Does a rodeo announcer require a work permit and a Labour Market Impact Assessment to give background information on radio contestants during a rodeo? The answer is.. it depends.
Section 186(m) of the Immigration and Refugee Protection Regulations (“IRPR“) provides that:
Work Without a Work Permit
186. A foreign national may work in Canada without a work permit
(m) as a judge, referee or similar official at an international amateur sports competition, an international cultural or artistic event or competition or an animal or agricultural competition;
Amateur Sports Competitions and Events
The Citizenship and Immigration Canada (“CIC“) website states that for judges, referees and similar officials involved in an international amateur sports competition, the event should be organized by an international amateur sporting association and should be hosted by a Canadian organization. The distinction between “organizing” and “hosting” becomes important, and supporting documents needs to reflect this.
The CIC website further states that events may include international or university games, winter or summer Olympics, etc., and that an “amateur” sports competition is generally defined as one in which the participating athletes are not paid to compete or otherwise participate in the event. The CIC website notes that there are exceptions to this, as of course in recent decades the line between “professional” sporting events and “amateur” sporting events has become blurred.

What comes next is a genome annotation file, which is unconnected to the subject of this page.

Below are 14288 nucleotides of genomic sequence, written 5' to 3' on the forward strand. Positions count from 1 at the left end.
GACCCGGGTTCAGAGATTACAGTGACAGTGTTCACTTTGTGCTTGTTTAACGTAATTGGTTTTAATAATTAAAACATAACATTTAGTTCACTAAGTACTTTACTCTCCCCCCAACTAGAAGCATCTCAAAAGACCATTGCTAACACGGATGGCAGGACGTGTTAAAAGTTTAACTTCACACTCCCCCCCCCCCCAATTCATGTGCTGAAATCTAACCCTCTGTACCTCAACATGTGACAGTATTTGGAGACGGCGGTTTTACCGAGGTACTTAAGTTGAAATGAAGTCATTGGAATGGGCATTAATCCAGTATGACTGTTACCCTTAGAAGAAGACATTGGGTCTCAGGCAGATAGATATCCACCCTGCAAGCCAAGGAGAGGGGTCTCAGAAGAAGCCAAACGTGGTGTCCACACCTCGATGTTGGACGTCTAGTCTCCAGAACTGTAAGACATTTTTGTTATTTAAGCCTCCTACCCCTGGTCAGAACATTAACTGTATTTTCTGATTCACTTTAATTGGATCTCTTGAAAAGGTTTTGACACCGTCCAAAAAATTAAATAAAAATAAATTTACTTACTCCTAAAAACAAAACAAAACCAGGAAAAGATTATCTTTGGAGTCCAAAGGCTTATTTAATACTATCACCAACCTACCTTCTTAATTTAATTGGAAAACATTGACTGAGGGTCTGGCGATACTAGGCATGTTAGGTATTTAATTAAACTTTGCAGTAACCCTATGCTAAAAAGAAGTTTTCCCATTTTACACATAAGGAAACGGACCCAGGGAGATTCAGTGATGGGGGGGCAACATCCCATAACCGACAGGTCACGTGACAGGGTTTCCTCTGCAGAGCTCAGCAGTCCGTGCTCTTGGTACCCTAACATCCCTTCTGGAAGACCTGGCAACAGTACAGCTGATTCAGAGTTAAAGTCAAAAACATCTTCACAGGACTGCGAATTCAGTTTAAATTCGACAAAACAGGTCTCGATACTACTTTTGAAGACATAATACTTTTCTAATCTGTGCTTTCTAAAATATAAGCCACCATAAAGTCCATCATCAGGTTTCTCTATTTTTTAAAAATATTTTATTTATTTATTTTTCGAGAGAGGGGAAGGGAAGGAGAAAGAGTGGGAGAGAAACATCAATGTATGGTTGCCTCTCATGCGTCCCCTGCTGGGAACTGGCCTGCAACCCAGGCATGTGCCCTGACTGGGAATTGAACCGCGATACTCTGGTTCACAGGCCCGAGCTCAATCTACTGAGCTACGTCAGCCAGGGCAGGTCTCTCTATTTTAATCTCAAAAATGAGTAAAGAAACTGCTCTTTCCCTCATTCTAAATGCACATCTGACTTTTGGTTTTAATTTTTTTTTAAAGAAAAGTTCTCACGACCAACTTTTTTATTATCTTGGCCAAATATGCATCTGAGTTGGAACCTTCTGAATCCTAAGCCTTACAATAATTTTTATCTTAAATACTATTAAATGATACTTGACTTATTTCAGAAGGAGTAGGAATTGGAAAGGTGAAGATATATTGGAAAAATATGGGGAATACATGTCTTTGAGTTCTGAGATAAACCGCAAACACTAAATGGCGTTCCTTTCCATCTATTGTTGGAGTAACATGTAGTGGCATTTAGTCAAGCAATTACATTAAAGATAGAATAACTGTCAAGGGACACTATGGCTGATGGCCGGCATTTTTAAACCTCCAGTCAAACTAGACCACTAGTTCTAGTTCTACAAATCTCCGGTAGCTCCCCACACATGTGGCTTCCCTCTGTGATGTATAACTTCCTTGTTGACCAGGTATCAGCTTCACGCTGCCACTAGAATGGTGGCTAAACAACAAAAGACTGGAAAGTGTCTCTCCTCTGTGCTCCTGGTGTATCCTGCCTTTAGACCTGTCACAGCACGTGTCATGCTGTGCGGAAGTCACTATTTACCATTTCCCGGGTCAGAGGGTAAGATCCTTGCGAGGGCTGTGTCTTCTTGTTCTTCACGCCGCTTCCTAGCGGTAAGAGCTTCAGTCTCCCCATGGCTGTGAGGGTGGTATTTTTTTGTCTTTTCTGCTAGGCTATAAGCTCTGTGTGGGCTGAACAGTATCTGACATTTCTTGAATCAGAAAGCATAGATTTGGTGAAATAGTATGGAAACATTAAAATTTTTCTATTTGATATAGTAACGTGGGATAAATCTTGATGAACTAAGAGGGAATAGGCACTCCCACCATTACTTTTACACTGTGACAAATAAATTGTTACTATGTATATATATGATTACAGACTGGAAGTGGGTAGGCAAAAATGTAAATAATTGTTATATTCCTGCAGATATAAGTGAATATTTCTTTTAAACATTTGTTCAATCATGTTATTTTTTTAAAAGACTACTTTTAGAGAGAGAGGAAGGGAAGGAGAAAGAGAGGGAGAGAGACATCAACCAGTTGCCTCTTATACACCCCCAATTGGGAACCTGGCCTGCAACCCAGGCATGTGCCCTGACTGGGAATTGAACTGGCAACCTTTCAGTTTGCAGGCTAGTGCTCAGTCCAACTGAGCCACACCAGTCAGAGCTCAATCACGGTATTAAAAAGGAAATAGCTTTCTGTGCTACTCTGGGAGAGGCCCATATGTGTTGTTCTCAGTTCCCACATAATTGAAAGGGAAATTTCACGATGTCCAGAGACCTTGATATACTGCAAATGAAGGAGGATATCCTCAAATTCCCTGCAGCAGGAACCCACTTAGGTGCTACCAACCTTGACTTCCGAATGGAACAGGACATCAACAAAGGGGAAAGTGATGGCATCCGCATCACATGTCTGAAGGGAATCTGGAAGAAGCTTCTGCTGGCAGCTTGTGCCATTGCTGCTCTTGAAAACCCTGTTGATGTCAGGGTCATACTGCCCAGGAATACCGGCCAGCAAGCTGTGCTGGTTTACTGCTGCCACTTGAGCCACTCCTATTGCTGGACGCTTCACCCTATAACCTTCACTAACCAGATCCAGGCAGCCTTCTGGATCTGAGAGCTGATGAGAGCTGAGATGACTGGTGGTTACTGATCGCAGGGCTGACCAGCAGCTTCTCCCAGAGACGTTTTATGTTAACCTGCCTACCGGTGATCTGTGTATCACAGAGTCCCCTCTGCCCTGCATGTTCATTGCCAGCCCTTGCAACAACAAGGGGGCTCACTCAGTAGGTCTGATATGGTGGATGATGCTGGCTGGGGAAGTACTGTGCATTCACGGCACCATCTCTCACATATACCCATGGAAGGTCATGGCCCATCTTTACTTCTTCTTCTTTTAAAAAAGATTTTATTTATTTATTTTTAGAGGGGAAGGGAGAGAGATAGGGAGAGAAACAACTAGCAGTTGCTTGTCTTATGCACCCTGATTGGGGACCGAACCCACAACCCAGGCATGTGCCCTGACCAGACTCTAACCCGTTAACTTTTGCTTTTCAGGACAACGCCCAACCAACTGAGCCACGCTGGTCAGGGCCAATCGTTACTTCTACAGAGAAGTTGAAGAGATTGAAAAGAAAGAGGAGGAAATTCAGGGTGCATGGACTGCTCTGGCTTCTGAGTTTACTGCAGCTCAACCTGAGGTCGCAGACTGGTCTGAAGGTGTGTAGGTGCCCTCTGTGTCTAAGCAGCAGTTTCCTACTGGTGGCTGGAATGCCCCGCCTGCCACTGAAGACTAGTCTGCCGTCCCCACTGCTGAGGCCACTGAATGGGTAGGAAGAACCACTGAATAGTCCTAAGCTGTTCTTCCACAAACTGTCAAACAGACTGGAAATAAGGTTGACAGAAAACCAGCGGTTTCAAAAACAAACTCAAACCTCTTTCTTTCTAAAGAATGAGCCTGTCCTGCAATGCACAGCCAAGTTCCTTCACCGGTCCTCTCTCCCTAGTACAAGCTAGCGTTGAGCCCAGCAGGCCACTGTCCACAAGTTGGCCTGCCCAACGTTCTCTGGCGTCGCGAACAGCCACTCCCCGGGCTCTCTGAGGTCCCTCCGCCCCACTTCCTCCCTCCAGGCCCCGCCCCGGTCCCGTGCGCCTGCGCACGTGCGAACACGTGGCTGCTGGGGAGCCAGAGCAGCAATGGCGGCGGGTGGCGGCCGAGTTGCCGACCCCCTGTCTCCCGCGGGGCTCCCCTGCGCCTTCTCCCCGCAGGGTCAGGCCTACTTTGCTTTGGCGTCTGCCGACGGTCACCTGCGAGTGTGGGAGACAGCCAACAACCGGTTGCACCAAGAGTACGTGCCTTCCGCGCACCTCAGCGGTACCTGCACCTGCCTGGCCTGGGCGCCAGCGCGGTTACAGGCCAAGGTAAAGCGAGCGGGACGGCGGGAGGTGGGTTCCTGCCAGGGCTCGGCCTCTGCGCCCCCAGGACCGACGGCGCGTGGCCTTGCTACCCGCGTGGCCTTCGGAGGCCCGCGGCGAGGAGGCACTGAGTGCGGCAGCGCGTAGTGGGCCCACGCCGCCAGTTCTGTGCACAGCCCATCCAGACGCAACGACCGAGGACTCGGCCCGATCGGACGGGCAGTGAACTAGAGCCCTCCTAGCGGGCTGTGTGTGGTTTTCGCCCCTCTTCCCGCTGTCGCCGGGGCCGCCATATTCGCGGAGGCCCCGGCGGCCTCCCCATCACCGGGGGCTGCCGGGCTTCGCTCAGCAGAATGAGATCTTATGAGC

Cultural or Artistic Competitions and Events
The CIC website states that judges or adjudicators of artistic or cultural events such as music and dance festivals are included in IRPR r. 186(m), as are judges for animal shows and agricultural competitions.
So what about the rodeo announcer? The following is what CIC’s rationale in the approval of an application under this exemption was based on the facts provided to them. I note that this was not my file, but rather a copy of an approval that I obtained through an Access to Information Act request.